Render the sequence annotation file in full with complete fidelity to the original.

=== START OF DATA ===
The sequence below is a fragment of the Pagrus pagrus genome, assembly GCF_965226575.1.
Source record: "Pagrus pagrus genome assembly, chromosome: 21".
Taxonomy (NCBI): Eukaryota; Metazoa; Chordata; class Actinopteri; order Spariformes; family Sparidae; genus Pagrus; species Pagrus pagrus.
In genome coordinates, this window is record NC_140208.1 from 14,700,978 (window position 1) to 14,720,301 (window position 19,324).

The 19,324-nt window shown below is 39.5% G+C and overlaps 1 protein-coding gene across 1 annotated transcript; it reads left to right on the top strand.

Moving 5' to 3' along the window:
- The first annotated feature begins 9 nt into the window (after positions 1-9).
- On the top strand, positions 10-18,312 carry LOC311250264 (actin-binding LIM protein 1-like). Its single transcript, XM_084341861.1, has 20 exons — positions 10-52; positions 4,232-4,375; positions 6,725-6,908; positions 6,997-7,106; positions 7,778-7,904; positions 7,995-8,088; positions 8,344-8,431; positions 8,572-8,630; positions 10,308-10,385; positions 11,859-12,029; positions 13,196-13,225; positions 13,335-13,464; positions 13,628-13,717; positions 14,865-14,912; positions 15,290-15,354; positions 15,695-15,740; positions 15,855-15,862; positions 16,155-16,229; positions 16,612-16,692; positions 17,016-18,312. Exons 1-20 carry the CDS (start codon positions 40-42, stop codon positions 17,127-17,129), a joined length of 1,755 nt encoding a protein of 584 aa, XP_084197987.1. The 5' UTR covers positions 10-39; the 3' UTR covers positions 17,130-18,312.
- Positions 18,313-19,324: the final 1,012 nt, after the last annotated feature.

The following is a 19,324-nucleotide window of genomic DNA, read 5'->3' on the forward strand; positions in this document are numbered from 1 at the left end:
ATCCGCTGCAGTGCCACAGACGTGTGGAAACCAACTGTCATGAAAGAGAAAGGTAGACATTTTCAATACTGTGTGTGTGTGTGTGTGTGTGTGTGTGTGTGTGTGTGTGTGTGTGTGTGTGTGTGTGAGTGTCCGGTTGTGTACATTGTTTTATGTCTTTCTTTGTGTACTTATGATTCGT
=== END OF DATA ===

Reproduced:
The sequence below is a fragment of the Pagrus pagrus genome, assembly GCF_965226575.1.
Source record: "Pagrus pagrus genome assembly, chromosome: 21".
Taxonomy (NCBI): Eukaryota; Metazoa; Chordata; class Actinopteri; order Spariformes; family Sparidae; genus Pagrus; species Pagrus pagrus.
In genome coordinates, this window is record NC_140208.1 from 14,700,978 (window position 1) to 14,720,301 (window position 19,324).

The 19,324-nt window shown below is 39.5% G+C and overlaps 1 protein-coding gene across 1 annotated transcript; it reads left to right on the top strand.

Moving 5' to 3' along the window:
- The first annotated feature begins 9 nt into the window (after positions 1-9).
- On the top strand, positions 10-18,312 carry LOC311250264 (actin-binding LIM protein 1-like). Its single transcript, XM_084341861.1, has 20 exons — positions 10-52; positions 4,232-4,375; positions 6,725-6,908; positions 6,997-7,106; positions 7,778-7,904; positions 7,995-8,088; positions 8,344-8,431; positions 8,572-8,630; positions 10,308-10,385; positions 11,859-12,029; positions 13,196-13,225; positions 13,335-13,464; positions 13,628-13,717; positions 14,865-14,912; positions 15,290-15,354; positions 15,695-15,740; positions 15,855-15,862; positions 16,155-16,229; positions 16,612-16,692; positions 17,016-18,312. Exons 1-20 carry the CDS (start codon positions 40-42, stop codon positions 17,127-17,129), a joined length of 1,755 nt encoding a protein of 584 aa, XP_084197987.1. The 5' UTR covers positions 10-39; the 3' UTR covers positions 17,130-18,312.
- Positions 18,313-19,324: the final 1,012 nt, after the last annotated feature.

The following is a 19,324-nucleotide window of genomic DNA, read 5'->3' on the forward strand; positions in this document are numbered from 1 at the left end:
ATCCGCTGCAGTGCCACAGACGTGTGGAAACCAACTGTCATGAAAGAGAAAGGTAGACATTTTCAATACTGTGTGTGTGTGTGTGTGTGTGTGTGTGTGTGTGTGTGTGTGTGTGTGTGTGTGTGTGAGTGTCCGGTTGTGTACATTGTTTTATGTCTTTCTTTGTGTACTTATGATTCGT